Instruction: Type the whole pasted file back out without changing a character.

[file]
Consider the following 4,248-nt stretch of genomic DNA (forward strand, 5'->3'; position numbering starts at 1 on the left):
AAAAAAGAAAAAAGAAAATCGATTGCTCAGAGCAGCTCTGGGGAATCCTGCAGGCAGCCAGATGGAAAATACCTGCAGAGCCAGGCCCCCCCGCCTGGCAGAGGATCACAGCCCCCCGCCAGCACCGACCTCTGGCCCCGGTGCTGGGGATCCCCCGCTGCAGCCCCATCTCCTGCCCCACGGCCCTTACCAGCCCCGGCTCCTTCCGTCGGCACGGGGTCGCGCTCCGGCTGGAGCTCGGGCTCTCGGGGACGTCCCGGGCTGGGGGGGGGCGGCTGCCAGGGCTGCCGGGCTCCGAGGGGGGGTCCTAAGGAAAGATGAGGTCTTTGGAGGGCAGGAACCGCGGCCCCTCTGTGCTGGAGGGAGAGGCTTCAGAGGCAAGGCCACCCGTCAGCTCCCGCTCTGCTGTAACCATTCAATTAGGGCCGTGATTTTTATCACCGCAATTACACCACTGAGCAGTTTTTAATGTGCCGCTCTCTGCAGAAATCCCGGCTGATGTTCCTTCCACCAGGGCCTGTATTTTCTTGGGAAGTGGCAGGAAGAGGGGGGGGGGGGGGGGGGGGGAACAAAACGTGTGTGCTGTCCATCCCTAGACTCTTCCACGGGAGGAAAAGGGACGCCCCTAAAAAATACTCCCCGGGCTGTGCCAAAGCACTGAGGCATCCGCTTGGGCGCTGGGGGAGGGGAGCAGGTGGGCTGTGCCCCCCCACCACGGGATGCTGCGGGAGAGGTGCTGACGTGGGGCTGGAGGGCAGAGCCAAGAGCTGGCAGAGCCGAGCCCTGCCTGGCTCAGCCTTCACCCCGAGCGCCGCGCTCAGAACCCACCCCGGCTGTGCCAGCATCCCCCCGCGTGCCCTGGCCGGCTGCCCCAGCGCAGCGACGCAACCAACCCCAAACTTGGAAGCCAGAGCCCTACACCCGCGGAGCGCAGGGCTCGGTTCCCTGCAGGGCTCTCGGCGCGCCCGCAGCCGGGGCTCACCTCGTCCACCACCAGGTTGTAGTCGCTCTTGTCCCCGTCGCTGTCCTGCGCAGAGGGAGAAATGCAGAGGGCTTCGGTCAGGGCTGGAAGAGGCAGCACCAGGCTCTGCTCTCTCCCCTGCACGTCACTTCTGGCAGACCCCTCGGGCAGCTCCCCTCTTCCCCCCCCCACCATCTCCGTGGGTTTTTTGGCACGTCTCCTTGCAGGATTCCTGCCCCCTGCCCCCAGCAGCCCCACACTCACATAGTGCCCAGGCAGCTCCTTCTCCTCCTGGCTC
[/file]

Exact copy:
Consider the following 4,248-nt stretch of genomic DNA (forward strand, 5'->3'; position numbering starts at 1 on the left):
AAAAAAGAAAAAAGAAAATCGATTGCTCAGAGCAGCTCTGGGGAATCCTGCAGGCAGCCAGATGGAAAATACCTGCAGAGCCAGGCCCCCCCGCCTGGCAGAGGATCACAGCCCCCCGCCAGCACCGACCTCTGGCCCCGGTGCTGGGGATCCCCCGCTGCAGCCCCATCTCCTGCCCCACGGCCCTTACCAGCCCCGGCTCCTTCCGTCGGCACGGGGTCGCGCTCCGGCTGGAGCTCGGGCTCTCGGGGACGTCCCGGGCTGGGGGGGGGCGGCTGCCAGGGCTGCCGGGCTCCGAGGGGGGGTCCTAAGGAAAGATGAGGTCTTTGGAGGGCAGGAACCGCGGCCCCTCTGTGCTGGAGGGAGAGGCTTCAGAGGCAAGGCCACCCGTCAGCTCCCGCTCTGCTGTAACCATTCAATTAGGGCCGTGATTTTTATCACCGCAATTACACCACTGAGCAGTTTTTAATGTGCCGCTCTCTGCAGAAATCCCGGCTGATGTTCCTTCCACCAGGGCCTGTATTTTCTTGGGAAGTGGCAGGAAGAGGGGGGGGGGGGGGGGGGGGGAACAAAACGTGTGTGCTGTCCATCCCTAGACTCTTCCACGGGAGGAAAAGGGACGCCCCTAAAAAATACTCCCCGGGCTGTGCCAAAGCACTGAGGCATCCGCTTGGGCGCTGGGGGAGGGGAGCAGGTGGGCTGTGCCCCCCCACCACGGGATGCTGCGGGAGAGGTGCTGACGTGGGGCTGGAGGGCAGAGCCAAGAGCTGGCAGAGCCGAGCCCTGCCTGGCTCAGCCTTCACCCCGAGCGCCGCGCTCAGAACCCACCCCGGCTGTGCCAGCATCCCCCCGCGTGCCCTGGCCGGCTGCCCCAGCGCAGCGACGCAACCAACCCCAAACTTGGAAGCCAGAGCCCTACACCCGCGGAGCGCAGGGCTCGGTTCCCTGCAGGGCTCTCGGCGCGCCCGCAGCCGGGGCTCACCTCGTCCACCACCAGGTTGTAGTCGCTCTTGTCCCCGTCGCTGTCCTGCGCAGAGGGAGAAATGCAGAGGGCTTCGGTCAGGGCTGGAAGAGGCAGCACCAGGCTCTGCTCTCTCCCCTGCACGTCACTTCTGGCAGACCCCTCGGGCAGCTCCCCTCTTCCCCCCCCCACCATCTCCGTGGGTTTTTTGGCACGTCTCCTTGCAGGATTCCTGCCCCCTGCCCCCAGCAGCCCCACACTCACATAGTGCCCAGGCAGCTCCTTCTCCTCCTGGCTC